The Future of Mobile Management Services

techmonitortabletphoneWhen it comes to employing mobile device management (MDM), many organizations are faced with solution silos. For example, a company might have a pre-existing MDM solution that was deployed at the start of Bring Your Own Device (BYOD) adoption. It may also be using device-specific tools to manage purpose-built or ruggedized mobile devices, separate from user smartphones. A more recent MDM solution might be deployed to cover new devices and users.

Such a scenario is why increasing numbers of companies are turning to all-inclusive mobile management services (MMS) providers. In many ways, mobile accessible, enterprise-grade applications and tools are still an evolving trend — they haven’t been a corporate mainstay for that long. The agility, flexibility and scalability that these tools offer at the enterprise level are incrementally gaining wider acceptance.

The Future of MMS and Mobile Application Management
Mobile application management (MAM), i.e., provisioning enterprise applications onto a mobile device, is following a similar path. While enterprises have generally accepted the BYOD trend, indiscriminate mobile application use represents one area where organizations want to place limits. In today’s business environments, there’s just too much at stake. With corporate data increasingly at risk, organizations are looking to IT to regain control of apps, secure corporate data and manage end user work environments.

That’s where MMS could offer advantages. Combining MAM with other verticals via MMS represents an ideal approach for providing broad capabilities at relatively low cost. On the other hand, the app management arena is diverse and includes large and small vendors constantly being acquired by major companies. The gamble is that current MMS investment with a relatively small company risks future obsolescence. That’s not an outcome any business leader would be comfortable with and one consideration to keep in mind.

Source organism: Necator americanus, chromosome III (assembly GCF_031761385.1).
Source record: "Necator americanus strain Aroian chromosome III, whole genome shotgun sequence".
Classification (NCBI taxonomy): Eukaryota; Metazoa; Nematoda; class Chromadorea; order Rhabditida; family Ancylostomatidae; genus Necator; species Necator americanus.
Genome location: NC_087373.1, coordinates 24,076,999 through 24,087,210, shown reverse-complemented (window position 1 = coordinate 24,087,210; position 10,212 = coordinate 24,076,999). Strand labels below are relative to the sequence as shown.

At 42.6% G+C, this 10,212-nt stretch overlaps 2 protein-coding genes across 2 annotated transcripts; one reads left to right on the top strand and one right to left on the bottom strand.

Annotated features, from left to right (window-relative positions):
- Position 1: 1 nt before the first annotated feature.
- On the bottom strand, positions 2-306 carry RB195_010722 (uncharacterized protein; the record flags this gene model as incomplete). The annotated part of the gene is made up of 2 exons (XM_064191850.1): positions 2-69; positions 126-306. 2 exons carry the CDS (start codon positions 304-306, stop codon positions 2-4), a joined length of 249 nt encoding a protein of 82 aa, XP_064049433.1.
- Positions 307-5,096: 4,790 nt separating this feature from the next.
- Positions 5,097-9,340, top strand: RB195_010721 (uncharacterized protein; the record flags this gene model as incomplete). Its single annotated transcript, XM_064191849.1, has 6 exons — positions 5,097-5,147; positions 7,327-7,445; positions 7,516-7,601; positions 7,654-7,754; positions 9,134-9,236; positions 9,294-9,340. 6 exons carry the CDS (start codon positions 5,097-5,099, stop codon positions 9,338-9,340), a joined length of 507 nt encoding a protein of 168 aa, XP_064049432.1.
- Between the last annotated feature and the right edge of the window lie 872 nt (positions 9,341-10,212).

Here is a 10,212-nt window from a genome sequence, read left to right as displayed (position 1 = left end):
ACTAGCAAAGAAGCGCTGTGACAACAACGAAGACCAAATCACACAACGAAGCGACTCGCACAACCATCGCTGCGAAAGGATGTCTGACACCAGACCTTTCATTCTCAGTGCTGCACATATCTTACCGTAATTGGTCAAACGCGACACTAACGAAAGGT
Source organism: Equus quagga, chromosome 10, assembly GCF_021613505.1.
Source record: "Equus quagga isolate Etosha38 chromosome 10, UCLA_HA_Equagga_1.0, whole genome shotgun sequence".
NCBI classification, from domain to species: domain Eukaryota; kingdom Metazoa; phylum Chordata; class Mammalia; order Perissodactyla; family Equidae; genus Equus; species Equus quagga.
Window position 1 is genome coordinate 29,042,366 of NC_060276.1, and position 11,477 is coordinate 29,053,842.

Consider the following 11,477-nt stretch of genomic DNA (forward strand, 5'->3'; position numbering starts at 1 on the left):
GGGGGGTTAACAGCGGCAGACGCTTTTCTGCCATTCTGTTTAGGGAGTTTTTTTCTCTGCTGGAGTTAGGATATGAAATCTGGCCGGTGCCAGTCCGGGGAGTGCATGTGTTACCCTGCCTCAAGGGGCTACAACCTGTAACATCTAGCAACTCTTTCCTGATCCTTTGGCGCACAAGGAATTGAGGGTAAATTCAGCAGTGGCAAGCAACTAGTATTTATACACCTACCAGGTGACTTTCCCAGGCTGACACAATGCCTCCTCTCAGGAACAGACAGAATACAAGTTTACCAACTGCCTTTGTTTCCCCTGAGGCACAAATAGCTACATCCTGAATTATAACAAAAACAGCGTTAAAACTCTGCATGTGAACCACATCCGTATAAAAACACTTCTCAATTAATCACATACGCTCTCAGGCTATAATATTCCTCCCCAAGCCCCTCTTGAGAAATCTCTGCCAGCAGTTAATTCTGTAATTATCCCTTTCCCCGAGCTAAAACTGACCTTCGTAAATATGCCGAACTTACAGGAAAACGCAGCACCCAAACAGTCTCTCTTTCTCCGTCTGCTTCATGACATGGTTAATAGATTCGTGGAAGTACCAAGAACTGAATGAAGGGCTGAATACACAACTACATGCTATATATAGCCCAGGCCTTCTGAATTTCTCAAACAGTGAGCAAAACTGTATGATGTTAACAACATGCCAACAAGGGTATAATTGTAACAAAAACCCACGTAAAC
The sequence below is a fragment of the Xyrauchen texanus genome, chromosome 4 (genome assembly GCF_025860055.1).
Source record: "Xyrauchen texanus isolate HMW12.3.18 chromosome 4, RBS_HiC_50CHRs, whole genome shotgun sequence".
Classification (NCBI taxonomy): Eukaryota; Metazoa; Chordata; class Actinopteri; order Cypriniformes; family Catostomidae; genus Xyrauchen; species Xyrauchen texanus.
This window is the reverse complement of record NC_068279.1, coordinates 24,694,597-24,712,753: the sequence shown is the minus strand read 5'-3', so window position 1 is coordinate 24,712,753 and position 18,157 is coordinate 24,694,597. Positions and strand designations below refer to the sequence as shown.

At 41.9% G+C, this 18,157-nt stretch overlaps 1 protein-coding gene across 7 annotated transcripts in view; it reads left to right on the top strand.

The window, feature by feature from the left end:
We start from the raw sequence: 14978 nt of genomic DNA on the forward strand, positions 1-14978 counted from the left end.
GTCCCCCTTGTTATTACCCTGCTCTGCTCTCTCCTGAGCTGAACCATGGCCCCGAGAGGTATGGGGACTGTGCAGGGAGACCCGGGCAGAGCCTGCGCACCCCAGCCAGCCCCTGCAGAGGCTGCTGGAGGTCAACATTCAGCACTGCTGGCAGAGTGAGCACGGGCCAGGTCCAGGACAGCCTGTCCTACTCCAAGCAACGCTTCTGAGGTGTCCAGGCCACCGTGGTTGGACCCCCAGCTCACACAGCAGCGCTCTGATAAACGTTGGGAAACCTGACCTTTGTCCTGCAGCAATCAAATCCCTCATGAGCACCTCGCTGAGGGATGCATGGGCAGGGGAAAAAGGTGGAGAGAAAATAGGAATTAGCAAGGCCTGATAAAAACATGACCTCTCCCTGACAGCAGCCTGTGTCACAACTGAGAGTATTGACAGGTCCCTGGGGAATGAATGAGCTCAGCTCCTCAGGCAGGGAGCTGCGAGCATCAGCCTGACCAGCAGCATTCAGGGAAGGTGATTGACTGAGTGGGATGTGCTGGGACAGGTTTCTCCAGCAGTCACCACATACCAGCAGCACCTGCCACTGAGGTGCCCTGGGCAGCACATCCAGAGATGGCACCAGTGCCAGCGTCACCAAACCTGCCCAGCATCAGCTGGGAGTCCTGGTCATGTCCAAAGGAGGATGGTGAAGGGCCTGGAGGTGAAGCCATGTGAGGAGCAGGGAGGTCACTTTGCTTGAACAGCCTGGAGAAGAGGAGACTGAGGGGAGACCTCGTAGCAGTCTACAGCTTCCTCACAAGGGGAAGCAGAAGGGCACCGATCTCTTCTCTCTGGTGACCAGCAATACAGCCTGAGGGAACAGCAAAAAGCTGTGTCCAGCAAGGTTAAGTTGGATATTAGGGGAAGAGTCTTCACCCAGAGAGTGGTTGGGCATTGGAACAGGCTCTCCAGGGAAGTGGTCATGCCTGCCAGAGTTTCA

However, as organizations search for the perfect MMS and application management tool, they’ll find that many providers offer similar feature sets. What might finally tip the balance toward one vendor over another may depend on the quality of support and finding a provider offering direct help and accessibility.

The Future of MMS and Mobile Security Management Market
The mobile security management (MSM) market is emerging as an important subset of the overall MMS market. Currently, mobility management vendors consist of a broad spectrum of vendor types. These include original equipment manufacturers, technology companies, mobile network operators and Internet security software developers. According to a recent report from ABI Research, the current global MSM market totaled $560 million by the end of 2013.

Within this security arena, MMS providers are striving to take a distinctive approach by offering unmatched capabilities. That’s because it’s no longer a question of being able to provide simple remote lock and remote wipe. A key approach that many MMS providers embrace may be defined by the term “holistic.” In 2014 and beyond, the concept will continue to evolve. Currently, it means comprehensive lifecycle management — from device procurement through all stages of device use.

Of course, security extends not only to the device itself, but to all mobile content relevant to a device, both in transit via network protocols and wireless channels and at rest. Research from the Aberdeen Group estimated that a single security lapse resulting in data loss can cost an enterprise anywhere from $10K to $400K. In addition, MSM based on a cloud services delivery model is projected to overtake on-premise solutions in a relatively short period. This delivery service trend, which includes self-managed deployment models, indicates that the market will stay in flux for the foreseeable future.

The MSM sector is further complicated by the amount of consolidation taking place. Attracted by an increased demand for MSM, a growing number of technology companies are buying their way into the market through acquisitions. Further complexity to the security challenge is demonstrated by the convergence of mobility, cloud services and social media (SM) used together as business tools in corporate environments. To effectively meet that challenge, the belief is that IT must treat mobility, cloud and SM not as separate challenges but as one IT construct.

This is an excerpt from the Global Knowledge white paper, How Mobile Management Services Fill a Critical Security Need.

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